Daughter: Death of Turkish writer who fell from balcony during police raid suspicious

Mustafa Hikmet Kayapalı, a 59-year-old theologian and author.

Şeyma Ölmez, the daughter of Turkish writer Mustafa Hikmet Kayapalı who passed away after allegedly falling from a three-storey-building in the Balıkesir province in May 9, 2017, said police officers may have had a role in her father’s death.

Kayapalı fell to his death, state-run Anadolu agency (AA) reported and alleging that the 59-year-old author writer attempted to escape a police raid as part of Turkish government’s massive post-coup witch hunt campaign targeting alleged members of the Gülen movement on May 9. AA did not elaborate on the incident further but said the iron bar he was holding was broke off and he fell to the ground from the third floor.

Mustafa Hikmet Kayapalı, 59-year-old theologian and author died after allegedly falling from the balcony of an apartment’s third floor, as he was allegedly attempting to escape from a police raid.

Kayapalı’s passing away marked the second suspicious death early May where victims died in the same way, raising allegations that police may have been deliberately involved in the incident. In a similar incident, Gültekin Payat, a 41-year-old teacher with an outstanding arrest warrant issued against him as part of another investigation into the movement, died after falling 10 meters from a balcony, as he also reportedly attempted to escape from police officers. Turkish government accuses the movement of masterminding the July 15, 2016 coup attempt.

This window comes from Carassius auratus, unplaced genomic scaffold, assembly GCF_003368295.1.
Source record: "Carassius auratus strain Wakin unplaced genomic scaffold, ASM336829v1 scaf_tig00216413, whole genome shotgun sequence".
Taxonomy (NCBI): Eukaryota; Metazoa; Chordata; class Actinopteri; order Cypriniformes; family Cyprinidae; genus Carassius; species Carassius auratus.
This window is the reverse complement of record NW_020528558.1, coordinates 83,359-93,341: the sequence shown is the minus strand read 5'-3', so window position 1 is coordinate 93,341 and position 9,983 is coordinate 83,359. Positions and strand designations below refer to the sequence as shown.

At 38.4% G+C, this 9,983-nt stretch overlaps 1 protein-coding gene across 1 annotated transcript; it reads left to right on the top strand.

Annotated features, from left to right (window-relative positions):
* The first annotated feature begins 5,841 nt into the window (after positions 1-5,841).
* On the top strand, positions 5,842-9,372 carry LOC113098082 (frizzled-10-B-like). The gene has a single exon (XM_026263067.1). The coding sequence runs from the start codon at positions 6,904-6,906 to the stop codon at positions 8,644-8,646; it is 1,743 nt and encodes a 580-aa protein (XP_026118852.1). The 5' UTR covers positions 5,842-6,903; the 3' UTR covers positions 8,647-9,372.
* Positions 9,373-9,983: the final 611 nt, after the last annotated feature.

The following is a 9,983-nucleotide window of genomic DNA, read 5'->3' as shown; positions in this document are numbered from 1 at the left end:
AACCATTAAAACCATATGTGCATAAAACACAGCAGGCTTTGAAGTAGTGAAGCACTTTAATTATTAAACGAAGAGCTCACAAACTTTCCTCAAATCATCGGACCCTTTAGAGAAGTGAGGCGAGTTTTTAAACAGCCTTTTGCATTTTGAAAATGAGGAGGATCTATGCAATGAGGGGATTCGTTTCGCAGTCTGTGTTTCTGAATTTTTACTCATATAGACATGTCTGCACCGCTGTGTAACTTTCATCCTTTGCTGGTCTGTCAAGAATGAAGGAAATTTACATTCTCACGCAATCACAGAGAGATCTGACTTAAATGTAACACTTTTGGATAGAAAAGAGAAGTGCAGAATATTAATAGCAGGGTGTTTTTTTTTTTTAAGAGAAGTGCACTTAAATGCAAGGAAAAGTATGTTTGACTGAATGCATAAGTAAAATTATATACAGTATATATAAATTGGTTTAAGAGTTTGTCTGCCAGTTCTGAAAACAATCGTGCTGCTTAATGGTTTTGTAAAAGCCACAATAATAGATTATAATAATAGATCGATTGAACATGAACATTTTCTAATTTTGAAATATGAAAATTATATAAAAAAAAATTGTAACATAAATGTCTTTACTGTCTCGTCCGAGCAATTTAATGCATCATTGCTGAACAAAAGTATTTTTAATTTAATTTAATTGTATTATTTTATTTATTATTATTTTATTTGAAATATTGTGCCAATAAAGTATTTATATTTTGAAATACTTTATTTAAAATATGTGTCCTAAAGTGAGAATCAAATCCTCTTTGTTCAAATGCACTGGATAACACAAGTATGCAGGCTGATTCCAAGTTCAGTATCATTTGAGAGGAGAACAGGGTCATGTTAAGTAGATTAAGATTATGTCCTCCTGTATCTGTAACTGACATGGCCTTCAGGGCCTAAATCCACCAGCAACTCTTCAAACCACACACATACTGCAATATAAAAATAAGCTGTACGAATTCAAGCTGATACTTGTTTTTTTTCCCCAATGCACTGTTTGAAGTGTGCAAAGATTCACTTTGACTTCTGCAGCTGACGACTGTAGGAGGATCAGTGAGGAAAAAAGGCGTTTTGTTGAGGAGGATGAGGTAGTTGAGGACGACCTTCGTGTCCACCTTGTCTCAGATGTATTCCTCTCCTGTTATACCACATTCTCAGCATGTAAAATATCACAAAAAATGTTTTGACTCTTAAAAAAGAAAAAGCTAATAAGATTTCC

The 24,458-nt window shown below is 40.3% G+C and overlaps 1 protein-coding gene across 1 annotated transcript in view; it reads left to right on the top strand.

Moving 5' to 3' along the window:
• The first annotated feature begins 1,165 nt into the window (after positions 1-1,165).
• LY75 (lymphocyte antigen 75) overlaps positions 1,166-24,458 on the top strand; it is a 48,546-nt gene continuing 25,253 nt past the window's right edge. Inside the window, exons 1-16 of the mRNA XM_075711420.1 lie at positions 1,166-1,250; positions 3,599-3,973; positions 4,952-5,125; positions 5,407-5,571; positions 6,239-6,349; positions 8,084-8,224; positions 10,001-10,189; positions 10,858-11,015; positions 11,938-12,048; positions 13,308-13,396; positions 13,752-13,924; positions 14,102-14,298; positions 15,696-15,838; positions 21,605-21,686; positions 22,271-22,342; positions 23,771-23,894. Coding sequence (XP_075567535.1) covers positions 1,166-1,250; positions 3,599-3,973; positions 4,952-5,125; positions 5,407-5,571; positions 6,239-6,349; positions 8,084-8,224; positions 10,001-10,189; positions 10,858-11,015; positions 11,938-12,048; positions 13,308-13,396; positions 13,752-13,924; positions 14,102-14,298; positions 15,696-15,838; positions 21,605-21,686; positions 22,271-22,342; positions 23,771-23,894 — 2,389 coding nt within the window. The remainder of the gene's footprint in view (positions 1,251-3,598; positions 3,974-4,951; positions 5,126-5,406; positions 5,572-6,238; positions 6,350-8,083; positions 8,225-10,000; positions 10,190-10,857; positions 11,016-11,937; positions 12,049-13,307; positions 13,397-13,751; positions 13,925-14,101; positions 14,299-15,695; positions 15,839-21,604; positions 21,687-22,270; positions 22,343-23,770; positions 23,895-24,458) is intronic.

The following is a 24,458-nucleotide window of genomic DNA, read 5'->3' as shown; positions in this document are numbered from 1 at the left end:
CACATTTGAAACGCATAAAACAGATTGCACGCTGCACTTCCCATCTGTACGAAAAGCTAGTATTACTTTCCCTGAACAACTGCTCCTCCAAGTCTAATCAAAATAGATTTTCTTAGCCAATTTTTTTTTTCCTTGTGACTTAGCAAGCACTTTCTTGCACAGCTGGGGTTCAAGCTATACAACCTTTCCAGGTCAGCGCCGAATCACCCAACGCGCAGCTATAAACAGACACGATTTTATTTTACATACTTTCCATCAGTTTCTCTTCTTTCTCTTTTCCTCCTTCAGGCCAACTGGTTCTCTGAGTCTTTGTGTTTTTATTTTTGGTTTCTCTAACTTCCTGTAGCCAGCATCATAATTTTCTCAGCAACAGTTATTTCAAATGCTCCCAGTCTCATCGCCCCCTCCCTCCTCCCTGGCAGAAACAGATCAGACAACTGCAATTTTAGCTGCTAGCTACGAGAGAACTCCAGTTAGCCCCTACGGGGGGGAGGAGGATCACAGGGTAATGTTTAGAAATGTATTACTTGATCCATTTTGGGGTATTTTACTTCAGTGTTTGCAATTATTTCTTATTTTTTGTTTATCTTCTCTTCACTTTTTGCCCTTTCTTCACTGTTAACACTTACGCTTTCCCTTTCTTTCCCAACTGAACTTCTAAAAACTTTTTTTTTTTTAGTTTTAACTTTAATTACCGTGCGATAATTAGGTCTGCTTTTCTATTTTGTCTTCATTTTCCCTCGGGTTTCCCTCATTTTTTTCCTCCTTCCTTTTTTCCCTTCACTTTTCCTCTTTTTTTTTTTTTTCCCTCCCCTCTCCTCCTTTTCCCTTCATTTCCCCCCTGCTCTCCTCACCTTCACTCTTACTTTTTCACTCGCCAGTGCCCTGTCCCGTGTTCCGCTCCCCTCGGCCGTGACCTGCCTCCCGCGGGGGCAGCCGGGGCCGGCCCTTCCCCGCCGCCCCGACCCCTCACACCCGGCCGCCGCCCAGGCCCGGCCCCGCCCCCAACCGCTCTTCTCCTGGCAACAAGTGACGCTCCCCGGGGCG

In a statement shared on Twitter on June 5, daughter Şeyma Şlmez has detailed the police raid, adding that police may have played role in his father’s fall.

“We were sipping our tea in the kitchen with the whole family at around 22.30 on a Tuesday night on May 9, 2017. My father stood up to prepare for his prayer, told my husband that he would be waiting for him to pray together, and left the kitchen. My husband followed him after a while. Then got up my mother to take care of my daughter.

“Meanwhile, our door was knocked (no bell ringing). They never rang the bell. I’m underlining this part for a reason. Because my father has been able to hear only in one ear for the past 30 years. He would always ask people to talk loudly even when they sit just near him. So, it is not possible for him to hear the police knocking the door. Even I did not know that it was police knocking at the other side of the door.

“…Everyone was busy with something and I opened the door. As soon as I opened it, nearly 10 plainclothes policemen broke in,” Şeyma said adding that they gathered everyone in the living room and seized all cellphones at home.

“Meanwhile, a voice came out of from inside. After a few minutes, someone shouted: ‘He is running away, he is running away.’ And a few police officers went outside after a while. The remaining police officers did not let us move. None of us including me, my husband and my mother were not able to witness what happened in that room. We only heard some voices.

“Then they told us that they would carry out a search at home. They searched the home for 2 hours and none of us were let go out of the room. In the interim, a policeman told us that father was taken to hospital with his legs broken.